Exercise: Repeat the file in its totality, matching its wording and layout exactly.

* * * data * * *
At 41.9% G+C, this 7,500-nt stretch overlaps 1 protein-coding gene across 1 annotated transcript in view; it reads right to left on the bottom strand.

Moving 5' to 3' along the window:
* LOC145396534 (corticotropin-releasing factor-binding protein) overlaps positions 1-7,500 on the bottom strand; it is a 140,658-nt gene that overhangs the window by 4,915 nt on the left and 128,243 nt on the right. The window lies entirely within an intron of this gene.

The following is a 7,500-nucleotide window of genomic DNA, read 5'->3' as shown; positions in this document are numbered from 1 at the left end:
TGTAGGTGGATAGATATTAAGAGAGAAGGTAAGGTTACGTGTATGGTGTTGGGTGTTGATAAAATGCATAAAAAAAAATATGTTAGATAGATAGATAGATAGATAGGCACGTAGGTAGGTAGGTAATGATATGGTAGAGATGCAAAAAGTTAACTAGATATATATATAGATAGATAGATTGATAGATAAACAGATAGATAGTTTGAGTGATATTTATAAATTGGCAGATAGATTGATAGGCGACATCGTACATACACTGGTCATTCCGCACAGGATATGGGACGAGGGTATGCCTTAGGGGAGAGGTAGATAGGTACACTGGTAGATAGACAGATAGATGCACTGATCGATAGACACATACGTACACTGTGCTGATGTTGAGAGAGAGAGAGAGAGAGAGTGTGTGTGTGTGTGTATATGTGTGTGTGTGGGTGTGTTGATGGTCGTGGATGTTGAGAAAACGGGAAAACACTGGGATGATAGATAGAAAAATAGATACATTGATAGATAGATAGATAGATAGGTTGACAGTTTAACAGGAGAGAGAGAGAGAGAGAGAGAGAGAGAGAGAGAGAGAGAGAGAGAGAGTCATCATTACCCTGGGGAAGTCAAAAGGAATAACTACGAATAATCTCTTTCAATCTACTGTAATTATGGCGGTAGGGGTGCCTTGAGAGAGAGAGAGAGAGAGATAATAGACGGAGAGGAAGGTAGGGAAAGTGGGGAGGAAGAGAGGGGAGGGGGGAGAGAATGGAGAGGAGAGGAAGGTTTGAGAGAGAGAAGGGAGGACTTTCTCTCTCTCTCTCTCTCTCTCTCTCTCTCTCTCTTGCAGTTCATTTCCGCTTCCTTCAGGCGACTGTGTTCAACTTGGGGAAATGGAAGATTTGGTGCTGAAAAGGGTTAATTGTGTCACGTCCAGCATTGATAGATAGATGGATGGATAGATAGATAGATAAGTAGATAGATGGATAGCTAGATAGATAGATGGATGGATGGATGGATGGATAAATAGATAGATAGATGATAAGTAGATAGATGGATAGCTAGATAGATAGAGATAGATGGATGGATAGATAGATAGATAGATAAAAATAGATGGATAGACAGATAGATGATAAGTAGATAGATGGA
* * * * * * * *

At 41.9% G+C, this 7,500-nt stretch overlaps 1 protein-coding gene across 1 annotated transcript in view; it reads right to left on the bottom strand.

Moving 5' to 3' along the window:
* LOC145396534 (corticotropin-releasing factor-binding protein) overlaps positions 1-7,500 on the bottom strand; it is a 140,658-nt gene that overhangs the window by 4,915 nt on the left and 128,243 nt on the right. The window lies entirely within an intron of this gene.

The following is a 7,500-nucleotide window of genomic DNA, read 5'->3' as shown; positions in this document are numbered from 1 at the left end:
TGTAGGTGGATAGATATTAAGAGAGAAGGTAAGGTTACGTGTATGGTGTTGGGTGTTGATAAAATGCATAAAAAAAAATATGTTAGATAGATAGATAGATAGATAGGCACGTAGGTAGGTAGGTAATGATATGGTAGAGATGCAAAAAGTTAACTAGATATATATATAGATAGATAGATTGATAGATAAACAGATAGATAGTTTGAGTGATATTTATAAATTGGCAGATAGATTGATAGGCGACATCGTACATACACTGGTCATTCCGCACAGGATATGGGACGAGGGTATGCCTTAGGGGAGAGGTAGATAGGTACACTGGTAGATAGACAGATAGATGCACTGATCGATAGACACATACGTACACTGTGCTGATGTTGAGAGAGAGAGAGAGAGAGAGTGTGTGTGTGTGTGTATATGTGTGTGTGTGGGTGTGTTGATGGTCGTGGATGTTGAGAAAACGGGAAAACACTGGGATGATAGATAGAAAAATAGATACATTGATAGATAGATAGATAGATAGGTTGACAGTTTAACAGGAGAGAGAGAGAGAGAGAGAGAGAGAGAGAGAGAGAGAGAGAGAGAGAGTCATCATTACCCTGGGGAAGTCAAAAGGAATAACTACGAATAATCTCTTTCAATCTACTGTAATTATGGCGGTAGGGGTGCCTTGAGAGAGAGAGAGAGAGAGATAATAGACGGAGAGGAAGGTAGGGAAAGTGGGGAGGAAGAGAGGGGAGGGGGGAGAGAATGGAGAGGAGAGGAAGGTTTGAGAGAGAGAAGGGAGGACTTTCTCTCTCTCTCTCTCTCTCTCTCTCTCTCTCTCTTGCAGTTCATTTCCGCTTCCTTCAGGCGACTGTGTTCAACTTGGGGAAATGGAAGATTTGGTGCTGAAAAGGGTTAATTGTGTCACGTCCAGCATTGATAGATAGATGGATGGATAGATAGATAGATAAGTAGATAGATGGATAGCTAGATAGATAGATGGATGGATGGATGGATGGATAAATAGATAGATAGATGATAAGTAGATAGATGGATAGCTAGATAGATAGAGATAGATGGATGGATAGATAGATAGATAGATAAAAATAGATGGATAGACAGATAGATGATAAGTAGATAGATGGA